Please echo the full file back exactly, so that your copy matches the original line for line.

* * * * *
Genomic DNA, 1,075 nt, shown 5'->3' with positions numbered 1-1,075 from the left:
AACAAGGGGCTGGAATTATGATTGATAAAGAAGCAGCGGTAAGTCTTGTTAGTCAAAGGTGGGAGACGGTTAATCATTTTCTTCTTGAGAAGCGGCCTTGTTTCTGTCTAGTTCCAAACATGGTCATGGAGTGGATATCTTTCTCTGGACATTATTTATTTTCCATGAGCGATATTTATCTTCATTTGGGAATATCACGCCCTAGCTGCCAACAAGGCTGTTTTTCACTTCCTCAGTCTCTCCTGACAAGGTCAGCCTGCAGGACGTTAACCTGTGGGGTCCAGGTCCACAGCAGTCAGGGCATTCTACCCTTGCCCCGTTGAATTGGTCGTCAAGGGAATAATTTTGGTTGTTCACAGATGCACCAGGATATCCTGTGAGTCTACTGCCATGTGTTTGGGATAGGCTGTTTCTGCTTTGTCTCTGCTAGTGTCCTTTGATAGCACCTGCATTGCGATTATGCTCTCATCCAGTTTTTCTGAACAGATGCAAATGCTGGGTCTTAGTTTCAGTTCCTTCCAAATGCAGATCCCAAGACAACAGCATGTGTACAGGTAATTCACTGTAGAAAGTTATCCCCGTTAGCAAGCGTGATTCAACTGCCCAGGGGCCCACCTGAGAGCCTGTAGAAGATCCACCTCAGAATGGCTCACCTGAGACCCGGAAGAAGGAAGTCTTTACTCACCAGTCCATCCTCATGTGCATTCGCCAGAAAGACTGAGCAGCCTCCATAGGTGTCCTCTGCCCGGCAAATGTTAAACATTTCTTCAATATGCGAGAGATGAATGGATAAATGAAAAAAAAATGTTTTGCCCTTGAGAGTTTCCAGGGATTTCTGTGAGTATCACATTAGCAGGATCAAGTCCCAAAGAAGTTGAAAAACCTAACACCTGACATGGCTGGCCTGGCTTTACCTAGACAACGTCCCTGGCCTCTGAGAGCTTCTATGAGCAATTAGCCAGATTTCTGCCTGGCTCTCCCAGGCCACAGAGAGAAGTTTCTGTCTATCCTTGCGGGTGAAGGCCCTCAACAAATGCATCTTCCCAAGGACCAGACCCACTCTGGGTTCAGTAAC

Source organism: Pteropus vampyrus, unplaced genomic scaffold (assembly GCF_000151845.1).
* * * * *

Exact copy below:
Genomic DNA, 1,075 nt, shown 5'->3' with positions numbered 1-1,075 from the left:
AACAAGGGGCTGGAATTATGATTGATAAAGAAGCAGCGGTAAGTCTTGTTAGTCAAAGGTGGGAGACGGTTAATCATTTTCTTCTTGAGAAGCGGCCTTGTTTCTGTCTAGTTCCAAACATGGTCATGGAGTGGATATCTTTCTCTGGACATTATTTATTTTCCATGAGCGATATTTATCTTCATTTGGGAATATCACGCCCTAGCTGCCAACAAGGCTGTTTTTCACTTCCTCAGTCTCTCCTGACAAGGTCAGCCTGCAGGACGTTAACCTGTGGGGTCCAGGTCCACAGCAGTCAGGGCATTCTACCCTTGCCCCGTTGAATTGGTCGTCAAGGGAATAATTTTGGTTGTTCACAGATGCACCAGGATATCCTGTGAGTCTACTGCCATGTGTTTGGGATAGGCTGTTTCTGCTTTGTCTCTGCTAGTGTCCTTTGATAGCACCTGCATTGCGATTATGCTCTCATCCAGTTTTTCTGAACAGATGCAAATGCTGGGTCTTAGTTTCAGTTCCTTCCAAATGCAGATCCCAAGACAACAGCATGTGTACAGGTAATTCACTGTAGAAAGTTATCCCCGTTAGCAAGCGTGATTCAACTGCCCAGGGGCCCACCTGAGAGCCTGTAGAAGATCCACCTCAGAATGGCTCACCTGAGACCCGGAAGAAGGAAGTCTTTACTCACCAGTCCATCCTCATGTGCATTCGCCAGAAAGACTGAGCAGCCTCCATAGGTGTCCTCTGCCCGGCAAATGTTAAACATTTCTTCAATATGCGAGAGATGAATGGATAAATGAAAAAAAAATGTTTTGCCCTTGAGAGTTTCCAGGGATTTCTGTGAGTATCACATTAGCAGGATCAAGTCCCAAAGAAGTTGAAAAACCTAACACCTGACATGGCTGGCCTGGCTTTACCTAGACAACGTCCCTGGCCTCTGAGAGCTTCTATGAGCAATTAGCCAGATTTCTGCCTGGCTCTCCCAGGCCACAGAGAGAAGTTTCTGTCTATCCTTGCGGGTGAAGGCCCTCAACAAATGCATCTTCCCAAGGACCAGACCCACTCTGGGTTCAGTAAC

Source organism: Pteropus vampyrus, unplaced genomic scaffold (assembly GCF_000151845.1).